Ieuan’s creative process is very gradual, as albums come to him. “It's like I’m in the woods and I see a flashing light and I follow it. It’s very vague, sort of echoing, and it’s very hard to tell which direction it’s taking me in. But the moment I allow myself to follow that light and keep digging through this idea, and following, the more it feels itself out for me. So I get a concept and then really chase it to its end.”
Listeners truly get a sense of location and environment in Ieuan’s music. In social situations, he switches on “chameleon mode”, where he essentially becomes someone he observes, blending into his surroundings. “It was a universe for me to role-play in as someone else. That kind of thing. My environment is so important.” Ieuan goes chameleon mode in his music too.“There was my first album where it was very California house party stuff. I was in that environment so much. And it wasn’t just about the parties and drinking, it was pure teenage tomfoolery — that was the soul of that music.”
Ieuan has a unique meta-narrative, or grand structure, as he creates music in trilogies. His first three albums, Pink Suburbia (2016), Saint California (2017), and Over the Garden Wall (2018) were promoted as a tricolour trilogy featuring the colours pink, blue, and purple. Even his social media accounts thematically mirrored the chosen colour of each respective era. Although structured as a trilogy within Ieuan’s meta-narrative, each project is its own free-standing, independently promoted project and never truly the same elements twice aesthetically nor sonically. With the more story-driven A Study in Ante Meridiem, the first album of his second trilogy as well as the latest, the monochromatic colours black and white are featured on certain tracks, “‘cause the story’s very cyclical, like the death of ego to purpose. I wanted that to be visually represented by doing black and white and then something a bit more vibrant.” Ieuan plans on doing three trilogies in total after which he will take a hiatus.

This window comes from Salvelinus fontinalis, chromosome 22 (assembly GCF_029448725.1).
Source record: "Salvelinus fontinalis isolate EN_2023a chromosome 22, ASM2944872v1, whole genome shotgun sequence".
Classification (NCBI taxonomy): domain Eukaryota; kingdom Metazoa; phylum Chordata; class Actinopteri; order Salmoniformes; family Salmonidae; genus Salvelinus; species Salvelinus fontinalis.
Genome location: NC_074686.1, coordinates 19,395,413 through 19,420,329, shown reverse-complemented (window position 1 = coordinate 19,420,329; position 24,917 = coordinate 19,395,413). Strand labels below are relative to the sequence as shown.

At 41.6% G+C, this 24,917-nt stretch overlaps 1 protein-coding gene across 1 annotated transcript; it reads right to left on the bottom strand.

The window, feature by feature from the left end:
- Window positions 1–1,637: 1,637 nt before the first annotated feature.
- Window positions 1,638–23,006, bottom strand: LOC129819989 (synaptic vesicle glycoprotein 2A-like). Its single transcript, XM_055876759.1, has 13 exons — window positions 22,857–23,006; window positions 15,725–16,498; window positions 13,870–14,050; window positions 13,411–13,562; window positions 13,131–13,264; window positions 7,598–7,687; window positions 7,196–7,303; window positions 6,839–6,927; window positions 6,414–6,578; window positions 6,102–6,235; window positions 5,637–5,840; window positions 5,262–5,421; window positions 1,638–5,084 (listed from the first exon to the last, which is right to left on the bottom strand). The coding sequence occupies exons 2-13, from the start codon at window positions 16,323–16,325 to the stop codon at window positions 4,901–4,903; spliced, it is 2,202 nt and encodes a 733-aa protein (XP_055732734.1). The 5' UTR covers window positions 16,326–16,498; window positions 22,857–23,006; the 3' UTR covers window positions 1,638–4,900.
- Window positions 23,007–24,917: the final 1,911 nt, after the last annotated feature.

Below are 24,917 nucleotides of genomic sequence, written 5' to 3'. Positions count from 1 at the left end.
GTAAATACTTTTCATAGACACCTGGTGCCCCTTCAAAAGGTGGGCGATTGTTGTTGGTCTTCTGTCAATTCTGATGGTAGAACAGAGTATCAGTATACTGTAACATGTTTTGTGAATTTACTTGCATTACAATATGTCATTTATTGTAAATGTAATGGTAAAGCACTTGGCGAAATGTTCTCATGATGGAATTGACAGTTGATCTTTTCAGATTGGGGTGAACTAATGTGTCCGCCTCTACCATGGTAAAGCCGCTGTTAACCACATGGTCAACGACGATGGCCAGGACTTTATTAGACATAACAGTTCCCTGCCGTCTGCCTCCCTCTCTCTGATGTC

A Study in Ante Meridiem is structured in two distinct parts, distinguished by two interludes, ‘PART 1: VOID’ and ‘PART 2: MORNING’. When the coronavirus pandemic began in 2020, Ieuan’s life was extremely contrasting, although he did not realise it until national lockdowns ensued. He felt miserable and was punishing himself and was being incredibly unhealthy. As lockdowns began, he left London where “there was so much noise and so much anger and so much tension all the time” to return to California where “everything was silent”. He started going on hikes everyday, was healing, and felt happier. Ieuan uses the metaphor of night to day saying “when the sun came up, I didn’t even know that it had been night”. The structure conveys that “it's night: oh, I’m horrible, I’m depressed, I’m a terrible person. And then “oh okay, everything’s fine actually”.